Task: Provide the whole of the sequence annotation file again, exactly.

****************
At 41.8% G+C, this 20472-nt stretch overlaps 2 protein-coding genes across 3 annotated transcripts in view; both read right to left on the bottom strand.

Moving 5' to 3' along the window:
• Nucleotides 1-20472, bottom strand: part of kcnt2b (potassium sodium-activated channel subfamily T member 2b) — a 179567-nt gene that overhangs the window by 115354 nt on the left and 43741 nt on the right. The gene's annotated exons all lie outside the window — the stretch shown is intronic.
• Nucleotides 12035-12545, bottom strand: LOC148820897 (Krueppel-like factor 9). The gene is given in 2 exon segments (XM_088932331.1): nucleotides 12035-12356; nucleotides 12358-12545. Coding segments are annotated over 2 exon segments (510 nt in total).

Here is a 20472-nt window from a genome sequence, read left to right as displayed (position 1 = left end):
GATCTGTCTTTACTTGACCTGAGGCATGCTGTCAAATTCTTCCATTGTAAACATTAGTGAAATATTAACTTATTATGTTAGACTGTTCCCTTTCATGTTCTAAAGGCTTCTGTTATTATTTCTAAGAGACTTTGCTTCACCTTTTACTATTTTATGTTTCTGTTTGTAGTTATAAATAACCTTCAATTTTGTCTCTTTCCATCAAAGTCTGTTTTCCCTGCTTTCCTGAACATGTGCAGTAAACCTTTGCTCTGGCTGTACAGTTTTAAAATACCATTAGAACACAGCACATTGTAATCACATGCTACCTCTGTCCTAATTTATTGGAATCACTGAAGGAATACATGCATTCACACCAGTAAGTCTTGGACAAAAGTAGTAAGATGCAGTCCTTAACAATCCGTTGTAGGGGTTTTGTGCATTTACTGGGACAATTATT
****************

At 41.8% G+C, this 20472-nt stretch overlaps 2 protein-coding genes across 3 annotated transcripts in view; both read right to left on the bottom strand.

Moving 5' to 3' along the window:
• Nucleotides 1-20472, bottom strand: part of kcnt2b (potassium sodium-activated channel subfamily T member 2b) — a 179567-nt gene that overhangs the window by 115354 nt on the left and 43741 nt on the right. The gene's annotated exons all lie outside the window — the stretch shown is intronic.
• Nucleotides 12035-12545, bottom strand: LOC148820897 (Krueppel-like factor 9). The gene is given in 2 exon segments (XM_088932331.1): nucleotides 12035-12356; nucleotides 12358-12545. Coding segments are annotated over 2 exon segments (510 nt in total).

Here is a 20472-nt window from a genome sequence, read left to right as displayed (position 1 = left end):
GATCTGTCTTTACTTGACCTGAGGCATGCTGTCAAATTCTTCCATTGTAAACATTAGTGAAATATTAACTTATTATGTTAGACTGTTCCCTTTCATGTTCTAAAGGCTTCTGTTATTATTTCTAAGAGACTTTGCTTCACCTTTTACTATTTTATGTTTCTGTTTGTAGTTATAAATAACCTTCAATTTTGTCTCTTTCCATCAAAGTCTGTTTTCCCTGCTTTCCTGAACATGTGCAGTAAACCTTTGCTCTGGCTGTACAGTTTTAAAATACCATTAGAACACAGCACATTGTAATCACATGCTACCTCTGTCCTAATTTATTGGAATCACTGAAGGAATACATGCATTCACACCAGTAAGTCTTGGACAAAAGTAGTAAGATGCAGTCCTTAACAATCCGTTGTAGGGGTTTTGTGCATTTACTGGGACAATTATT